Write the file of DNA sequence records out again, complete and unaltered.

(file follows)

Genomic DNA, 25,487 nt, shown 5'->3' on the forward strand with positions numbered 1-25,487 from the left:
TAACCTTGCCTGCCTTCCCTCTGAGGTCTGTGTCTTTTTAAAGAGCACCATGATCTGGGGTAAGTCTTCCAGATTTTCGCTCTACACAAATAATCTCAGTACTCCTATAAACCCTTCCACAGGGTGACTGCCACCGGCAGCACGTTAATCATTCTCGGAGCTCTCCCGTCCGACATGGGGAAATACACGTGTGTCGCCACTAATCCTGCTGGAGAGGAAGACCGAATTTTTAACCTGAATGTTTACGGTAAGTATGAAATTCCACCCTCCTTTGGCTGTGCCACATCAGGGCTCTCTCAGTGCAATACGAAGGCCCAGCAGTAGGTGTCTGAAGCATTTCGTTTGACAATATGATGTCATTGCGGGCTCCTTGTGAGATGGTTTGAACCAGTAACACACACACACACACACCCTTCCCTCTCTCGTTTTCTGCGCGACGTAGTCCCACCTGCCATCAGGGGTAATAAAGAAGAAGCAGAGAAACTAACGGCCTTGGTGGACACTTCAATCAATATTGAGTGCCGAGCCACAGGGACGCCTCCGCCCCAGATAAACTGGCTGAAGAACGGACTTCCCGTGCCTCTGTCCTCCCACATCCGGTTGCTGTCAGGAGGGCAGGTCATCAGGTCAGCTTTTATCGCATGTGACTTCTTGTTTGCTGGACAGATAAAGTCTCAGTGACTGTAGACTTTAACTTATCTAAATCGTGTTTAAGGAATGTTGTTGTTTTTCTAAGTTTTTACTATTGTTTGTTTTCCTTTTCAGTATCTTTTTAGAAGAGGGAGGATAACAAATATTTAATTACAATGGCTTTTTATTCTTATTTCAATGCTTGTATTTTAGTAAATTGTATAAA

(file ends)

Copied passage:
Genomic DNA, 25,487 nt, shown 5'->3' on the forward strand with positions numbered 1-25,487 from the left:
TAACCTTGCCTGCCTTCCCTCTGAGGTCTGTGTCTTTTTAAAGAGCACCATGATCTGGGGTAAGTCTTCCAGATTTTCGCTCTACACAAATAATCTCAGTACTCCTATAAACCCTTCCACAGGGTGACTGCCACCGGCAGCACGTTAATCATTCTCGGAGCTCTCCCGTCCGACATGGGGAAATACACGTGTGTCGCCACTAATCCTGCTGGAGAGGAAGACCGAATTTTTAACCTGAATGTTTACGGTAAGTATGAAATTCCACCCTCCTTTGGCTGTGCCACATCAGGGCTCTCTCAGTGCAATACGAAGGCCCAGCAGTAGGTGTCTGAAGCATTTCGTTTGACAATATGATGTCATTGCGGGCTCCTTGTGAGATGGTTTGAACCAGTAACACACACACACACACACCCTTCCCTCTCTCGTTTTCTGCGCGACGTAGTCCCACCTGCCATCAGGGGTAATAAAGAAGAAGCAGAGAAACTAACGGCCTTGGTGGACACTTCAATCAATATTGAGTGCCGAGCCACAGGGACGCCTCCGCCCCAGATAAACTGGCTGAAGAACGGACTTCCCGTGCCTCTGTCCTCCCACATCCGGTTGCTGTCAGGAGGGCAGGTCATCAGGTCAGCTTTTATCGCATGTGACTTCTTGTTTGCTGGACAGATAAAGTCTCAGTGACTGTAGACTTTAACTTATCTAAATCGTGTTTAAGGAATGTTGTTGTTTTTCTAAGTTTTTACTATTGTTTGTTTTCCTTTTCAGTATCTTTTTAGAAGAGGGAGGATAACAAATATTTAATTACAATGGCTTTTTATTCTTATTTCAATGCTTGTATTTTAGTAAATTGTATAAA